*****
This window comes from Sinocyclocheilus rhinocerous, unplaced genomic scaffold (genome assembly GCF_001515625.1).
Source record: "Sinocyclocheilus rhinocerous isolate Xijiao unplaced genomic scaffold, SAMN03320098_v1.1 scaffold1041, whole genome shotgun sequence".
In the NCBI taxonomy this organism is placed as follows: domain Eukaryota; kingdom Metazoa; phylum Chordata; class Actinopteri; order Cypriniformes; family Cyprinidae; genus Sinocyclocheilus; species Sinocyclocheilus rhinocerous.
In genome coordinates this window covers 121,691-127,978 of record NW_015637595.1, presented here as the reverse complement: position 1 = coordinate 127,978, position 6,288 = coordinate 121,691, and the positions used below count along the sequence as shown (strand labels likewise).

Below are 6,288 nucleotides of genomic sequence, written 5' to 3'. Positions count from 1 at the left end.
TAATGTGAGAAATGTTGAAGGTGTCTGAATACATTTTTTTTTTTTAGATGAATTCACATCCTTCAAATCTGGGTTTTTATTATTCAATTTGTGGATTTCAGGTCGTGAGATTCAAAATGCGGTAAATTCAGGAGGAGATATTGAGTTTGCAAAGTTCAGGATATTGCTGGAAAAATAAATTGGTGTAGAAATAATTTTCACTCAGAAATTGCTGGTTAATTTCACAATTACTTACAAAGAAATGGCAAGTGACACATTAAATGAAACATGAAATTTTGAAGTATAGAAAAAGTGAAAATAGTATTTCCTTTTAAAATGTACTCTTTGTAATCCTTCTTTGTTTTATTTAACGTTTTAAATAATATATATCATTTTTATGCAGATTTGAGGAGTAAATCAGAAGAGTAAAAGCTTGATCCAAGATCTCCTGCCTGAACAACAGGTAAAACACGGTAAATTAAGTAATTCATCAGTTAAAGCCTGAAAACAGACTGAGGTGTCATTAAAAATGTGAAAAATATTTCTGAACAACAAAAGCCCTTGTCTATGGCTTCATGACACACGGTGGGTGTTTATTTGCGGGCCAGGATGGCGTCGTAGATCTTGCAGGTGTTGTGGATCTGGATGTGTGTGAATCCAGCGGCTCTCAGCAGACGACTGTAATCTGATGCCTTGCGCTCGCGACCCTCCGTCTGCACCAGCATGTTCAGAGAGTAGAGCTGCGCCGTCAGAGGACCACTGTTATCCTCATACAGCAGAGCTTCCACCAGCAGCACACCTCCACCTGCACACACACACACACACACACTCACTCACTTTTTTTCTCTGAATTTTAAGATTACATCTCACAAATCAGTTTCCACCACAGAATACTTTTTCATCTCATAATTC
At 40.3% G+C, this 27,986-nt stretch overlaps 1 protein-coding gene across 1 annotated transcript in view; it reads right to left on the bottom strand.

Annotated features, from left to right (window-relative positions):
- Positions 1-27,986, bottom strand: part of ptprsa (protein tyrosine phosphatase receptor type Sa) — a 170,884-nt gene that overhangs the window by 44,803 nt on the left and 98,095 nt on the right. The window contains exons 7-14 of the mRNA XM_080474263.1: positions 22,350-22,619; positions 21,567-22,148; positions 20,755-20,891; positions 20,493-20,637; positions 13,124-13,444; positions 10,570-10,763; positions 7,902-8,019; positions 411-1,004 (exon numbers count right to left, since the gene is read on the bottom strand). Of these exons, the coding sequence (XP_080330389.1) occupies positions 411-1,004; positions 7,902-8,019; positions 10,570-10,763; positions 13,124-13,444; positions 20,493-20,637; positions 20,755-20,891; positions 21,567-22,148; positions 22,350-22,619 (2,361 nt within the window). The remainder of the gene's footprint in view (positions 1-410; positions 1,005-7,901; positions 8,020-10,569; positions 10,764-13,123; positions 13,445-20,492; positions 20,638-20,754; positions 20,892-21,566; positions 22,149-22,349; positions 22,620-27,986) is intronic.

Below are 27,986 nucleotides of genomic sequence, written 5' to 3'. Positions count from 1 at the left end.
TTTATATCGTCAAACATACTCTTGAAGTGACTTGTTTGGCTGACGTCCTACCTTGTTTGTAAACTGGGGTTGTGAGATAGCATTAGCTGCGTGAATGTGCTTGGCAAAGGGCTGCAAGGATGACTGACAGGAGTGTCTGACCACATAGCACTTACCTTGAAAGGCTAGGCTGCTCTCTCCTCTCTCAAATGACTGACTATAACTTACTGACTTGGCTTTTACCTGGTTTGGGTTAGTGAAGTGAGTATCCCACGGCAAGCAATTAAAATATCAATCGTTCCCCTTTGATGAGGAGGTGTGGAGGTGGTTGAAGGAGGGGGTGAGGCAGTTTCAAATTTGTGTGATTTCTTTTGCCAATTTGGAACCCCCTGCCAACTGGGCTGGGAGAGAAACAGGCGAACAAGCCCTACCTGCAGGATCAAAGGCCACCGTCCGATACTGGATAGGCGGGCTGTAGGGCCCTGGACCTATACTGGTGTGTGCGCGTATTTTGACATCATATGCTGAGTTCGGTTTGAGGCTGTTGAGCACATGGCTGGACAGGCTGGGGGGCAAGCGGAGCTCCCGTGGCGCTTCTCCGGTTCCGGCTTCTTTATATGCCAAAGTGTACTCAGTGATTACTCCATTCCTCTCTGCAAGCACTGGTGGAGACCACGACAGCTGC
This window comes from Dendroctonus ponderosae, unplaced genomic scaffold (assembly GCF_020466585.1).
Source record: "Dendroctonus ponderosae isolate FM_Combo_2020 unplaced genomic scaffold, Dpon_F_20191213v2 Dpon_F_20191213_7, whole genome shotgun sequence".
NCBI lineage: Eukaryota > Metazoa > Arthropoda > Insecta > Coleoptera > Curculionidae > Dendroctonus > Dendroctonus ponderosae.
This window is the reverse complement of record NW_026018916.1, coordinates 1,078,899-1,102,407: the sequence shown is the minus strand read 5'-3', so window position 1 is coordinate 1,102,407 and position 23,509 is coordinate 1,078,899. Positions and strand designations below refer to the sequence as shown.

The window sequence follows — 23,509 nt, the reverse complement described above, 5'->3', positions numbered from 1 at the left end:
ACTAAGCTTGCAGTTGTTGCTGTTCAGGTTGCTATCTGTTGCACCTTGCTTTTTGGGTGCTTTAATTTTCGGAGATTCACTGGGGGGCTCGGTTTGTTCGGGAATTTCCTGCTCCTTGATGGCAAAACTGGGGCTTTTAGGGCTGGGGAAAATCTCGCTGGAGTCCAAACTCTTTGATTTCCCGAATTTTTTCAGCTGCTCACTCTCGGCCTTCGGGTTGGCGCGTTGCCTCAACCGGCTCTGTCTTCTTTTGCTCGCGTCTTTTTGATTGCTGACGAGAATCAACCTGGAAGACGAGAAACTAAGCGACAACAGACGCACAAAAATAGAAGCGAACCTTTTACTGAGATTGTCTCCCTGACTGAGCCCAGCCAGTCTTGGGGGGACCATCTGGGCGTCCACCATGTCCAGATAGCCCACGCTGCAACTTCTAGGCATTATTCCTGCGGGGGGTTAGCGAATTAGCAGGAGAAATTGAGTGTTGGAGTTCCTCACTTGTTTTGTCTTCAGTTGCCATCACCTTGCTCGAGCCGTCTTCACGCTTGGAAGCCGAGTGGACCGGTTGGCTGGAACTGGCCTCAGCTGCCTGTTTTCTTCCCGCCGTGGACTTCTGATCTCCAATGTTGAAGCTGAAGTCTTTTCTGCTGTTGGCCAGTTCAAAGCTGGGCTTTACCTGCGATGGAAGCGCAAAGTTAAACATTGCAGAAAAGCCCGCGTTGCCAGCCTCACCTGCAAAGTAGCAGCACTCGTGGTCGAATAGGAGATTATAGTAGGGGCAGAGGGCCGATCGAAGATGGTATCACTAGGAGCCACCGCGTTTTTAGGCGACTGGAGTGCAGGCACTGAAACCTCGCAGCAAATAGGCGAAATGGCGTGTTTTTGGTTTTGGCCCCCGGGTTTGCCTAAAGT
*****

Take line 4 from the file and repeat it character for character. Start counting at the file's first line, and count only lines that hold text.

In genome coordinates this window covers 121,691-127,978 of record NW_015637595.1, presented here as the reverse complement: position 1 = coordinate 127,978, position 6,288 = coordinate 121,691, and the positions used below count along the sequence as shown (strand labels likewise).